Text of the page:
Guide gives farmers insight into new methods


WASHINGTON – Farmers and ranchers seeking to learn more about the best agricultural systems will find many ideas in the new free publication 2006/07 SARE Highlights.
SARE, or the Sustainable Agriculture Research and Education program, awards grants to promote farming and ranching systems that are environmentally and fiscally sound.
To help share its experiences with the a larger portion of the farming community it published 12 of its most innovative research projects.
Article example. In New York, a mentoring program paired experienced grazers with farmers in the Finger Lakes region to improve pastured livestock systems.
The program helped 100 farmers achieve such goals as improving fencing and lanes or converting crop fields to productive pasture on 5,500 acres in the environmentally sensitive area.
“Our goal was to curb erosion [into the lakes], but also to sustain small and medium-sized farms,” said Richard Winnett, coordinator of the Finger Lakes Resource Conservation and Development Council.
The program “just exploded because we recruited good people to be our grazing advocates and develop plans for individual operations.”
Potato smarts. In Idaho, a researcher who showcased the strategies of successful potato growers prompted 25 farmers to try new conservation measures to manage pests and maximize returns with less fertilizer.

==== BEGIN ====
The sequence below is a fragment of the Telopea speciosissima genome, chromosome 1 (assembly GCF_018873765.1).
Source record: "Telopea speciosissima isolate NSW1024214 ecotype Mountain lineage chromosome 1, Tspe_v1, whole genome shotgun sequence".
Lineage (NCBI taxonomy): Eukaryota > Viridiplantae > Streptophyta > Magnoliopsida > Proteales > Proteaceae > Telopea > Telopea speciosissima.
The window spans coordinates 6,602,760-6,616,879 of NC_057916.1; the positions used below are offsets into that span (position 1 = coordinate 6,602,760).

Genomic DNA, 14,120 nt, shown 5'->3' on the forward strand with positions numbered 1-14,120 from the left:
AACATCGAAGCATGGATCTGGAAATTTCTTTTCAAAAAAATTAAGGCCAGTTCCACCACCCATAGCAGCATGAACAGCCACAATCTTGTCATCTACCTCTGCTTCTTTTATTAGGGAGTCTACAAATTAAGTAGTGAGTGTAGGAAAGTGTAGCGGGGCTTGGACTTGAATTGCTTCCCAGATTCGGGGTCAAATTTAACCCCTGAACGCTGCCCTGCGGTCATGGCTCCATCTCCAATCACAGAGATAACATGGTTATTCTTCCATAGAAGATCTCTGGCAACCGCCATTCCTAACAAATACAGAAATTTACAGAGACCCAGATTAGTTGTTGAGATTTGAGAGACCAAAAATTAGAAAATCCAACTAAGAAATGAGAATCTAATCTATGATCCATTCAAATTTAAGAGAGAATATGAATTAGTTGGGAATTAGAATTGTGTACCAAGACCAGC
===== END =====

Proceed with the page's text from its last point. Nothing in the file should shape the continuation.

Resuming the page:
His efforts mean that 110,000 acres, one-fourth of the state’s potato production, is managed with conservation-oriented strategies.
“Too many growers have a recipe approach to farming based on what worked last year, regardless of the situation,” said Bryan Hopkins, a potato cropping specialist at the University of Idaho.
“The crux of the issue is basing it on site-specific needs.”
Smart marketing. A Wisconsin farming couple that raises lambs and goats attracted new, loyal customers from an immigrant population, in part by customizing slaughter practices.
In their busiest month, they sold 500 goats and lambs at $100 each.
Water wise. Re-using water from shrimp ponds to irrigate olive trees saves water and supplies fertilizer, according to research at the University of Arizona.
Bee bait. In Florida, researchers devised a simple, non-chemical bait to lure a pest of honeybees away from hives, protecting an industry that produces 17 million pounds of honey annually.
2006/07 SARE Highlights is the latest of a series of publications that feature the most creative research funded by SARE.


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